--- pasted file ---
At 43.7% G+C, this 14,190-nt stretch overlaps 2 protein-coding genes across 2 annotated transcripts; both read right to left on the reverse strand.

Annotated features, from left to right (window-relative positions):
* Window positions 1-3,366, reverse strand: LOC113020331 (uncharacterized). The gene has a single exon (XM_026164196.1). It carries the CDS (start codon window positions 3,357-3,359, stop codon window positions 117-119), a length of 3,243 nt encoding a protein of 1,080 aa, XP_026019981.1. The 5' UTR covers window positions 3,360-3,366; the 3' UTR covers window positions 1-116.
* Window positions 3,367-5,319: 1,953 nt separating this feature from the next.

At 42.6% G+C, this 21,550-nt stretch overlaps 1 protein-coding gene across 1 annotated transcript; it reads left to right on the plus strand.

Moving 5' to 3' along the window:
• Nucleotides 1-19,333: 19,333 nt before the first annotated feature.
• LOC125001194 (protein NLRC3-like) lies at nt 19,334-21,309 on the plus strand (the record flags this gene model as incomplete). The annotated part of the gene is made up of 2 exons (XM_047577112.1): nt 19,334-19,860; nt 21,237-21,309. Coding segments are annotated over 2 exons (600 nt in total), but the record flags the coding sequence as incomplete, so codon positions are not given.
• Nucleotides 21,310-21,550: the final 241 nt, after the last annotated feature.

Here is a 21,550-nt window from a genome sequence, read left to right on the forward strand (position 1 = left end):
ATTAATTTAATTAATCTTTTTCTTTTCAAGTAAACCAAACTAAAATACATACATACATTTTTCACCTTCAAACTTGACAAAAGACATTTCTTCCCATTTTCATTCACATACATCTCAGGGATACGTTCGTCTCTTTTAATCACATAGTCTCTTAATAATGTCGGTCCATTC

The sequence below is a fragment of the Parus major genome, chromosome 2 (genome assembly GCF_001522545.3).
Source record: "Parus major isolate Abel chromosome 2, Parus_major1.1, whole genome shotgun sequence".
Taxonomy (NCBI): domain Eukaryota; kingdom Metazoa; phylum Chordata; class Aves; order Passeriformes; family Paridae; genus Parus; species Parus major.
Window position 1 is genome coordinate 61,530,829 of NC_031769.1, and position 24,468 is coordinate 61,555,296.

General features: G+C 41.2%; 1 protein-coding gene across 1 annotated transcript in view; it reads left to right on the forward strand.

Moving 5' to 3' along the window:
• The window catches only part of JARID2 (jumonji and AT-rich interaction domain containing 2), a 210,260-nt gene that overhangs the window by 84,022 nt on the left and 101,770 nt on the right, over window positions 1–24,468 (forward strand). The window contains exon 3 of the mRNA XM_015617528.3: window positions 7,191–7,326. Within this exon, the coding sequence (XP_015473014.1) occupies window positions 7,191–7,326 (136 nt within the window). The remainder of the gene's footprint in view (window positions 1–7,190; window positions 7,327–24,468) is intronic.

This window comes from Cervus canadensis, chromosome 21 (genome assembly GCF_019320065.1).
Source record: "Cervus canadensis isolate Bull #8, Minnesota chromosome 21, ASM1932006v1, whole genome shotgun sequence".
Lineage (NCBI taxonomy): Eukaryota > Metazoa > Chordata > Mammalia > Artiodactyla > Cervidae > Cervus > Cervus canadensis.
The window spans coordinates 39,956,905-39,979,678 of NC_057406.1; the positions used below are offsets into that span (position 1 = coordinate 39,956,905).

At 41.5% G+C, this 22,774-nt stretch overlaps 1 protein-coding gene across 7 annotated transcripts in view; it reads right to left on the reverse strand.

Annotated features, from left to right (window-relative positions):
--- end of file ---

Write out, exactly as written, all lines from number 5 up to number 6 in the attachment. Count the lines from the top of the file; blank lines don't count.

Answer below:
At 42.6% G+C, this 21,550-nt stretch overlaps 1 protein-coding gene across 1 annotated transcript; it reads left to right on the plus strand.

Moving 5' to 3' along the window: